Feature

    Requirement

    No Pause on Suspend

    Required

    D0 offload

    Required

    USB Selective Suspend

    Required- If USB based

    Network List offload

    Required

    Wi-Fi PSM

    Required

    Wi-Fi Direct

    Required

    Radio Management

    Required

    WPS 2.0

    Required

    WoWLAN

    Required

    If Connected Standby requires WoWLAN can I just send a magic packet accross the network to wake the device and then do the admin tasks as usual? The only other option I can forsee is having a Metro App to act as a reciever to a pattern match and wake the device this way...

    Thanks in advance...

    Simon

    Monday, June 25, 2012 8:53 AM
  • When a system enters Connected Standby, the "normal" wake patterns are not set.  In particular, the NIC is not armed to wake for Magic Packet.  The system is instead armed to wake only when the Windows Push Notification Service (a server run by Microsoft in the cloud) wakes the PC.  Read more about the notification service.

    This means that the best way to save power on AOAC-class machines is to integrate with WNS to push any needed updates to the clients as-needed.  But you might not have to implement that feature yourself; Microsoft is producing an enterprise management client for ARM-based machines that automatically checks for and installs/upgrades/uninstalls IT-mandated packages and policies.  Read more about the new enterprise management client.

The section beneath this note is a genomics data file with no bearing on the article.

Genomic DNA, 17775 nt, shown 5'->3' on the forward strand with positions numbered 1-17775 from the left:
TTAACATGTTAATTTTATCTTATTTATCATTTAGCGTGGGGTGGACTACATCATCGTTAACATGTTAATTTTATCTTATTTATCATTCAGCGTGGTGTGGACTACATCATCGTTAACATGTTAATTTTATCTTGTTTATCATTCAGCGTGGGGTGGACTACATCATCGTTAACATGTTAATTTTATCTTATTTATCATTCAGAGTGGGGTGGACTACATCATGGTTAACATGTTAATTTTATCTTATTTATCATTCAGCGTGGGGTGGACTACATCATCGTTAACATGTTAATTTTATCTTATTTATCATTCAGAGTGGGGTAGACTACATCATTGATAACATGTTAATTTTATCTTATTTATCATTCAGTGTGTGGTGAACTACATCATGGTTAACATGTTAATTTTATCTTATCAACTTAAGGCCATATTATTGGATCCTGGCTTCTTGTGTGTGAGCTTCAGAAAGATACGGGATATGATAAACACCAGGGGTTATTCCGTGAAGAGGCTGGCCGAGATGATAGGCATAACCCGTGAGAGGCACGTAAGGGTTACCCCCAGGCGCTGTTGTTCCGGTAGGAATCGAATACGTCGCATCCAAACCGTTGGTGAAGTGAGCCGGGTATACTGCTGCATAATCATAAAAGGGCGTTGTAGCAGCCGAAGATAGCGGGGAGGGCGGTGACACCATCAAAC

Monday, June 25, 2012 9:19 PM
  • Our customers are unlikely to be using Windows RT devices in the near future as desktop app compatability is a must. Given that devices will be x86 and on a local wifi network, why would I need/ want to use a cloud based solution? My company already offer network management software which has App management capabilities etc. All I really want to do is wake the device up from an AOAC state so the existing network management software can interact with the client. is WNS to only way to wake a device from a connected standby state?